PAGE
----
Beyond the Tangible
By: Erin Davenport
When I visited Book Arts Collaborative for the first time, I did so while pushing through fear. After putting off trying to get into the class the semester before – waffling through excuses about not enough time, not having easy access to my car to drive off-campus, not knowing anything about bookbinding or letterpress – I knew it was now or never. I had one semester left at Ball State, and one semester left to make grand leaps out of my comfort zone. I met one of the four dogs that dominate the Book Arts – Tribune Showprint space, and he was enough to convince me I could do this. I could learn something new while petting a friendly dog.
This semester has been one full of similar internal pushes, of reminding myself that I am capable. I expected Book Arts to be a dive into the unfamiliar and a chance to channel my creativity into something tangible. I’ve learned how to sew multiple types of books and how to use a printing press without slicing off any fingers, but what I’ll take with me after this immersive experience ends is much more than hand-sewn books or colorful cards littered with puns.
Every day at Book Arts Collaborative is an opportunity. We don’t have a set schedule of what we are doing on any given day; someone could blurt out an idea and suddenly have a collaborative force behind them ready to execute it. That enables us to have creative freedom and guidance to go beyond the most basic of class objectives, but it also inspires conversation. We don’t sit in a classroom and listen to Rai talk for fifty minutes straight; more often than not, she blends in as just another one of us bustling around striving to make the magic happen. We get to be a group of partners with inside jokes, exchanging looks across a long, wooden table and knowing what the others are thinking because we’ve spent hundreds of hours deciphering each other this year. The nature of the class also allows for more compliments and less competition. We don’t write papers meant for the professor’s eyes only; all of the work that we do goes out for the public, so that means we all get to cheer on each other’s creations. We don’t treat someone that is advancing with bitterness. We embrace their successes while they invite us to learn from them.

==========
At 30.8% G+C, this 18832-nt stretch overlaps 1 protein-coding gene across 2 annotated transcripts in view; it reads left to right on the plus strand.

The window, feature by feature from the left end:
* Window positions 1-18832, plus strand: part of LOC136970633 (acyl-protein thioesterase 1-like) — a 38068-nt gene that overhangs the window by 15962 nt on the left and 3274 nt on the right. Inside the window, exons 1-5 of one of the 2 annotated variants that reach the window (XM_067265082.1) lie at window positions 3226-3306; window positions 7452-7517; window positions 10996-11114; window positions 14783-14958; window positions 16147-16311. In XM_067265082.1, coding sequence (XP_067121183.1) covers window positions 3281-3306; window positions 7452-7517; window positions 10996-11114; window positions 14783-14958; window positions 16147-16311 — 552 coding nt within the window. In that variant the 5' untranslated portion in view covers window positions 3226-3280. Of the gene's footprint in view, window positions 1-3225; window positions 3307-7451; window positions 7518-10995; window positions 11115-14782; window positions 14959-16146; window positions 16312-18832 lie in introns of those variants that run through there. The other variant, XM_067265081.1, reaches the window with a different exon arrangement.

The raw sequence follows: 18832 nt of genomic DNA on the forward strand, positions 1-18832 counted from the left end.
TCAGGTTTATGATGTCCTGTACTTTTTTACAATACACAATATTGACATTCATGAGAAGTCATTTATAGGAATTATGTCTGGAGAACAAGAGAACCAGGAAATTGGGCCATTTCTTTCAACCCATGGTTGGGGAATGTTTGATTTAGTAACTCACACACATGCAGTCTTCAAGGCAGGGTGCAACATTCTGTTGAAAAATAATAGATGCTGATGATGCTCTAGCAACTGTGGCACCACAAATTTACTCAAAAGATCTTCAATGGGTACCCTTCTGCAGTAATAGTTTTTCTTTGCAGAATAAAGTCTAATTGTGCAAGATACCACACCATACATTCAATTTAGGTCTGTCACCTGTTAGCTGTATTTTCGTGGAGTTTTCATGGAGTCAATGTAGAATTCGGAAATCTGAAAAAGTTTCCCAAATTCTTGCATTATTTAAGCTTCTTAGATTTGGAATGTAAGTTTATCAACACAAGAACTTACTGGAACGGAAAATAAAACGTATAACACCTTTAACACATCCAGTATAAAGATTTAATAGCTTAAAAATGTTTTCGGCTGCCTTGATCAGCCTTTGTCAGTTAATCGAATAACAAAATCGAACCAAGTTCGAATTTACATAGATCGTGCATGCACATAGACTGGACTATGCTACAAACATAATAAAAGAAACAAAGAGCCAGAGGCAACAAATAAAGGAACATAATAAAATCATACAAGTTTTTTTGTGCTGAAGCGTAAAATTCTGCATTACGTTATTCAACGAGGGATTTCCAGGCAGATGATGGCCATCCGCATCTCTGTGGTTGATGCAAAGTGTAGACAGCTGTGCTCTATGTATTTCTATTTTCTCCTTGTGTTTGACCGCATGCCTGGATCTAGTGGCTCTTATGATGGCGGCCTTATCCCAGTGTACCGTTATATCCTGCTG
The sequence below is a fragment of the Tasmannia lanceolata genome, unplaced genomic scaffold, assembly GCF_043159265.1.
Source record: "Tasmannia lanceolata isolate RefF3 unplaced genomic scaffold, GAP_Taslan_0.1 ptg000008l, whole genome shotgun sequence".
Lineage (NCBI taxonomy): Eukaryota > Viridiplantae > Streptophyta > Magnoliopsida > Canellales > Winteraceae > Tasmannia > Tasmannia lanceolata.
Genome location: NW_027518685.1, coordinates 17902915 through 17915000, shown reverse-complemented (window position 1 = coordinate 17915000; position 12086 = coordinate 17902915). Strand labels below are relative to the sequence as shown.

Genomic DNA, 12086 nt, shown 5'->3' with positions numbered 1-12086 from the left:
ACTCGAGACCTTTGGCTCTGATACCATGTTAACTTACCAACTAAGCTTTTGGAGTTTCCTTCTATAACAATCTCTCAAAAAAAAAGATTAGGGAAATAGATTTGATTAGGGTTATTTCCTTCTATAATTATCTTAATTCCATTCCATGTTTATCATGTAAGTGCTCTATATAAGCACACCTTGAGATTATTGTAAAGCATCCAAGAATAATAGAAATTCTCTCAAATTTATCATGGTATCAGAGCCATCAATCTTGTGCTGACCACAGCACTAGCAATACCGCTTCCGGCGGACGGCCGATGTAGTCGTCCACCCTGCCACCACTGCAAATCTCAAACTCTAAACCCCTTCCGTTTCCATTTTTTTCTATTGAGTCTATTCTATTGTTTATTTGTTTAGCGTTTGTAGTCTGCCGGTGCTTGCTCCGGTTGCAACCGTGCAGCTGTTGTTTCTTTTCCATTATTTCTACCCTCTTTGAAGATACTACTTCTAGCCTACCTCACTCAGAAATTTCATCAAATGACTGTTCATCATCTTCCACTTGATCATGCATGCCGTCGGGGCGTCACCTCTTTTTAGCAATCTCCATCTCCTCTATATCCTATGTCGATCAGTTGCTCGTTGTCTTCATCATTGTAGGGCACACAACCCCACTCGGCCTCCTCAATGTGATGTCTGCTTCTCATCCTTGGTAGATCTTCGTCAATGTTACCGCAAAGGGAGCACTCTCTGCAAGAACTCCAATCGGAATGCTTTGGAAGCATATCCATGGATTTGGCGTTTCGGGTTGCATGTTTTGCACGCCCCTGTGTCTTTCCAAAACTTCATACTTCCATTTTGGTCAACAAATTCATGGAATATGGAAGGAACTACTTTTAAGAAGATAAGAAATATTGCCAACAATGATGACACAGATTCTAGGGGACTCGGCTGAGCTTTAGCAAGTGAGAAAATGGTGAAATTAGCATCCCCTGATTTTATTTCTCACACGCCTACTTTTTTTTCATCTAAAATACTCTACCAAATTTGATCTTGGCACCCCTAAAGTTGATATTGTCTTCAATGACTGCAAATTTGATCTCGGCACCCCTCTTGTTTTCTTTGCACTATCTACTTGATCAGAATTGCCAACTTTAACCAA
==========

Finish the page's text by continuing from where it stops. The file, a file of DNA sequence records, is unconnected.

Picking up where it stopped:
While pushing me out of my comfort zone, Book Arts also allowed me to be a leader. I took my Shop Manager title and let it expand into a way to boost morale and get to know my peers as more than names on a spreadsheet. I’ve made connections with people across all fields, from graphic design majors with an eye for color to librarians that gave me networking skills and full-on belly laughs. The person I was just four years ago wouldn’t have been able to speak to a classmate or instructor without internal anguish. Holding a position in Book Arts encouraged me to leave behind my scared habits and embrace the new possibilities that happened when I opened myself up to them.
I’ll leave college with a plethora of memories, many of which will fade with time. I won’t be able to recite the curriculum for the majority of my courses, or even remember the bulk of the major projects. With a class like Book Arts Collaborative, forgetting isn’t possible. The unique design of the course sets it apart. For one semester, I did more than write papers. I had experiences instead.
This piece was written by a Ball State University student and member of the Book Arts Collaborative in Muncie, Indiana. The Book Arts Collaborative is dedicated to preserving and promoting the apprentice-taught skills of letterpress printing and book binding through community interaction. It's not just what we make that matters, but how we learn from one another to make it happen.